Breaking down the Steam Deck is slightly more tricky. While it does run a Linux-based version of SteamOS, since it is essentially a PC on its own, Valve has revealed you could potentially boot any operating system of your choice to optimize the user experience to your liking. This is perfect for tech enthusiasts who want to dive in and tinker with everything the Steam Deck has to offer. For those just looking to pick up a few games, though, the SteamOS provides your collection in an easy-to-navigate fashion, with the store just a click away.

Comparing the User Interfaces for these two devices comes down to preference. They’re both simple to use, and although the Switch’s UI is slightly easier to understand, there are undoubtedly more customization options available on the Steam Deck.


Image via Nintendo

It is hard to come to a clear conclusion on the performance capabilities of the Steam Deck since it hasn’t been available to consumers as of yet. Thanks to test footage, however, we have seen it in action with some games—and, unsurprisingly, it performs well.

While it may be limited in its capabilities due to its smaller screen, the Steam Deck can run many games at smooth 60fps and 720p with some optimization tinkering. We’ll get a better look at the pros and cons of the device once it is widely available. For now, however, the perspective is positive.

The Nintendo Switch performs flawlessly since it only exists within the Nintendo ecosystem. The Switch won’t struggle to perform with many games because the only ports that make it to the console are approved and optimized for it. That being said, the Switch can only support up to 720p, 30fps in handheld, with some titles receiving a bump to 1080p or 60fps while docked.

While the Steam Deck does include a docking mode, it doesn’t offer the same boosts that the Switch’s does. The performance on the Valve handheld is unquestionably more powerful, however.


Image via Valve

Both handhelds have built-in controls on the sides of the device. In the Switch’s case, these can be removed to make one or two controllers for use wirelessly. Where these two devices both shine the brightest controller-wise, though, is through the external devices that players can connect.

The Nintendo Switch has a wide range of different controllers, both wired and wireless, that can be used to play while docked. Some of the best include the Pro Controller line, which has been perfectly optimized for the system, or the third-party Split Pad Pro, which can provide the Joycon experience while handheld.

Despite the Switch’s huge range of accessories, the Steam Deck blows it out of the water in this category. Being a PC, it can use pretty much any keyboard, mouse, or controller connected via its USB-C port or wirelessly through Bluetooth.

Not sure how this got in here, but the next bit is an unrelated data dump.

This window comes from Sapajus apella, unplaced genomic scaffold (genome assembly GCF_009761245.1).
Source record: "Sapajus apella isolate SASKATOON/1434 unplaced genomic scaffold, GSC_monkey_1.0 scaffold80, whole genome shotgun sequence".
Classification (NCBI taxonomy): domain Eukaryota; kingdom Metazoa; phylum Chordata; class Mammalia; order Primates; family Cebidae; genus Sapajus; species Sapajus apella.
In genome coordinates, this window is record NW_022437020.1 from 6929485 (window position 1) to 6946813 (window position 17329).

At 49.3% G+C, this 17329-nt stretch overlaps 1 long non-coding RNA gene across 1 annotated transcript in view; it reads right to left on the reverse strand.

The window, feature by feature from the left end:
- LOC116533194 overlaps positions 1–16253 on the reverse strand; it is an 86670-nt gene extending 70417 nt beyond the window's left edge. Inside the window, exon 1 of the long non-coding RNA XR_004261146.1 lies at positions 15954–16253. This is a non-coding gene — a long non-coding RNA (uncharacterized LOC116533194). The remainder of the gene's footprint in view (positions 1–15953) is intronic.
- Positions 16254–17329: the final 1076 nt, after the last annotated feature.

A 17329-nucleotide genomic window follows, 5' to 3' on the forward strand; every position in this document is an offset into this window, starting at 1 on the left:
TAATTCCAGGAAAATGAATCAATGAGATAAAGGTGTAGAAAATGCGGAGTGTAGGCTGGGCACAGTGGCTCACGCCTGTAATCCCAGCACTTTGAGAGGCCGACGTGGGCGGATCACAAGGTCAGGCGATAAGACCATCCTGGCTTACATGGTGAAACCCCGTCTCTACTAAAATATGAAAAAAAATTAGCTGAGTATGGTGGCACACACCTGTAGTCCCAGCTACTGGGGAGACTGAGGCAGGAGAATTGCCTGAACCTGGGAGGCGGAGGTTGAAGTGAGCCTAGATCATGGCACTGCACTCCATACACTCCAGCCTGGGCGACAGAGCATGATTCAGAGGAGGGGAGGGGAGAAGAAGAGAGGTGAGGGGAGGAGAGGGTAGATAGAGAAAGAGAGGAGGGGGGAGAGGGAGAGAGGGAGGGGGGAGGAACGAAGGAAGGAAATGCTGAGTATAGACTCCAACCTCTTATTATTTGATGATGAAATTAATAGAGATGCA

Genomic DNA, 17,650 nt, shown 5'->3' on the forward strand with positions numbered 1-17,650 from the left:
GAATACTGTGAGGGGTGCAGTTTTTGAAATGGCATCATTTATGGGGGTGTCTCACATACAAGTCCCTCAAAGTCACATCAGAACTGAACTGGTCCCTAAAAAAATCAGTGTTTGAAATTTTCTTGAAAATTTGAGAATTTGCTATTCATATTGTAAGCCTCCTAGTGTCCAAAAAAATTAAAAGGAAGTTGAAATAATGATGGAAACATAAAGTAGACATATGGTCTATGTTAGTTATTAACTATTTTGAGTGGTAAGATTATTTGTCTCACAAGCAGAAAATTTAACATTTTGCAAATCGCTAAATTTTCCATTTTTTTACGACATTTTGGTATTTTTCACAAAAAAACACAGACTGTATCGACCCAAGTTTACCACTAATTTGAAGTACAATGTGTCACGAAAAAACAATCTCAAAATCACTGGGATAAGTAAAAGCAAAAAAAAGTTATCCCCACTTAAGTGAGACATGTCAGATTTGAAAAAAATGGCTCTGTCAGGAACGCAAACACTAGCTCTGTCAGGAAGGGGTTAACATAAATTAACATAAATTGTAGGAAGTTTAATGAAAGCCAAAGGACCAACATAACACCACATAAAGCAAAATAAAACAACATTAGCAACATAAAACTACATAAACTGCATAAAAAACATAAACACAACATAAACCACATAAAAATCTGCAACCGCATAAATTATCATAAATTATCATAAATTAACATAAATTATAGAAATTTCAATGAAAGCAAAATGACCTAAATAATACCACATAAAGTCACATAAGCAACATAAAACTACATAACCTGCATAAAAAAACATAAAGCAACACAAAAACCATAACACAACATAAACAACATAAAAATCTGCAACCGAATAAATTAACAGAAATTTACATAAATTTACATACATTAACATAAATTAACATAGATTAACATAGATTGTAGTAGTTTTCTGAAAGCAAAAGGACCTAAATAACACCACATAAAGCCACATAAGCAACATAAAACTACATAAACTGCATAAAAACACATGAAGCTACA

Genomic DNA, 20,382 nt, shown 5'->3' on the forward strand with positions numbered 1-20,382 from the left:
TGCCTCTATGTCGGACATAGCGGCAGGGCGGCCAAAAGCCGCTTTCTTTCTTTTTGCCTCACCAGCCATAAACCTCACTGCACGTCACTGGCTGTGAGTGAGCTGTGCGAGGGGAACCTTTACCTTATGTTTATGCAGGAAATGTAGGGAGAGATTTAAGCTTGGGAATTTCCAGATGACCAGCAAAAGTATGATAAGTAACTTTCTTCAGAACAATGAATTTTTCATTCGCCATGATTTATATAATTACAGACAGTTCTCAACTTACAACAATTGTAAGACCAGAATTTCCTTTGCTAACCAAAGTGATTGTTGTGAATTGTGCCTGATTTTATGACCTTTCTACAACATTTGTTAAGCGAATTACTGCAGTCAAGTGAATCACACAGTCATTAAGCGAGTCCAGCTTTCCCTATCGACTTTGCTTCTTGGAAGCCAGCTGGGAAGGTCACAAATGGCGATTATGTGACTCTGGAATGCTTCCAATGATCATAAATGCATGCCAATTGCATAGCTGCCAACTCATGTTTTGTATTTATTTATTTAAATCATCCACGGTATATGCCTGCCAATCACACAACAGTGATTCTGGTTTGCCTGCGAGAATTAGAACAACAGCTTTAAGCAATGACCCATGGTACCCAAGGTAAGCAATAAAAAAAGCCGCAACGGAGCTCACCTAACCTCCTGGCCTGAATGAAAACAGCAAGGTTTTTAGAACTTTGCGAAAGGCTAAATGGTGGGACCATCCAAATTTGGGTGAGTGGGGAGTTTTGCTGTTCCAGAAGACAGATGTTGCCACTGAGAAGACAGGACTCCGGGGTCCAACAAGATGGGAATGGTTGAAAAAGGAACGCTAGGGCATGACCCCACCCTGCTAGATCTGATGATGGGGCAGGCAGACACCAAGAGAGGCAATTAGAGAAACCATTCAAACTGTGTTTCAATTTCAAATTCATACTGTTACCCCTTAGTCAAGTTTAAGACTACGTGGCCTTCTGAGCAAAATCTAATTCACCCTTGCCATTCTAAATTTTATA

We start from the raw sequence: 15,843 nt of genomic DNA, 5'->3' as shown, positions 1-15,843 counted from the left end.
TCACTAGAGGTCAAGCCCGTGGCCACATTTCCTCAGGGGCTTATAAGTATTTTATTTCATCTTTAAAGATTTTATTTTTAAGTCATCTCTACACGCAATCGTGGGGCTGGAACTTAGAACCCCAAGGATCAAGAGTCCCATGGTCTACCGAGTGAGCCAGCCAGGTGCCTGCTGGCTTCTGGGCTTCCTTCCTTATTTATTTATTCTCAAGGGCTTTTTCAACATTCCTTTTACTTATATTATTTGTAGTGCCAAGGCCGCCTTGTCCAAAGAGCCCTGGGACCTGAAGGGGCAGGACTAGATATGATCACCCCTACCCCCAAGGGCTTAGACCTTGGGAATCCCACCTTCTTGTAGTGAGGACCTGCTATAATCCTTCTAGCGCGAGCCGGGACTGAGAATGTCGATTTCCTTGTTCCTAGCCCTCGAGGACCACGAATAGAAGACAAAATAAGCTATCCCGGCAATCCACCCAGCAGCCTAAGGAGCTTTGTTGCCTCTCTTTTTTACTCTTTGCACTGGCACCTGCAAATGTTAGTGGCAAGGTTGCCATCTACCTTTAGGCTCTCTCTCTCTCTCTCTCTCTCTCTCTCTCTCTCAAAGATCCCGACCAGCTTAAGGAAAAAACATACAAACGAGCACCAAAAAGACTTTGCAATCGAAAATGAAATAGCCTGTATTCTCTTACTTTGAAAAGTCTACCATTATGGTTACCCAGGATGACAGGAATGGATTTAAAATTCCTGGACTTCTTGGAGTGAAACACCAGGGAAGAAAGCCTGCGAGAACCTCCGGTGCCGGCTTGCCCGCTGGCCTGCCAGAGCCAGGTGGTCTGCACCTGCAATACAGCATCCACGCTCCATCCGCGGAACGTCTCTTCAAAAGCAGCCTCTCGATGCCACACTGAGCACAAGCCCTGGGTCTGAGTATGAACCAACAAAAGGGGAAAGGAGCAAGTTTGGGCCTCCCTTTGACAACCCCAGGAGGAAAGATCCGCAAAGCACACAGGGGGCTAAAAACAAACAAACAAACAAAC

Screengrab via The Pokemon Company

The most important category in this comparison: the games. If you’re buying a gaming handheld, then you’re likely looking to get the most play out of it, and both of these devices do an exceptional job of that—with their obvious differences.

Valve’s Steam Deck can access pretty much any game that a regular PC can, though storage could be an issue on the lower-spec versions. But this doesn’t mean that they will all work or perform well on the device. The best games to play on the handheld are going to be those available in Valve’s Steam marketplace. Like other categories on this list, however, the user can optimize their device to support other titles.

As is tradition, the Nintendo Switch can only run games released by Nintendo through either physical sales or on its digital marketplace. While this does mean no third-party games, there isn’t a huge problem on that matter. Nintendo already has a massive library of titles, with a game for every type of consumer, and many of the console’s biggest hits are available exclusively on the Nintendo Switch. For many people, this will be the deciding factor to select one device over the other.

Is Nintendo in trouble?

The short answer is no. Nintendo has always had competition and has pulled through in those scenarios. Let’s not forget Sony’s attempts with the PSP and PSP Vita—both technically superior consoles, but couldn’t surpass Nintendo’s library of beloved first-party exclusives.

Valve’s Steam Deck does a lot well, and it will likely be the better device for most hardcore gamers. That’s precisely its point. The audience that Nintendo targets—and has continued to capture for more than 20 years—isn’t the hardcore gaming community. Instead, it finds a spot for casual and family audiences. Valve’s Steam Deck isn’t the device for these kinds of gamers, nor is Valve marketing it towards them.

With its campaign, Valve has been attempting to position the Steam Deck as not only the next big gaming handheld, but also, for a lot of people, their next PC, and the mission doesn’t collide with Nintendo’s niche. For that reason, they can both coexist.

The one caveat to this is that emulation could potentially cause a massive problem for the Nintendo Switch if a solid emulator is crafted for the Steam Deck. Piracy, however, is a larger issue.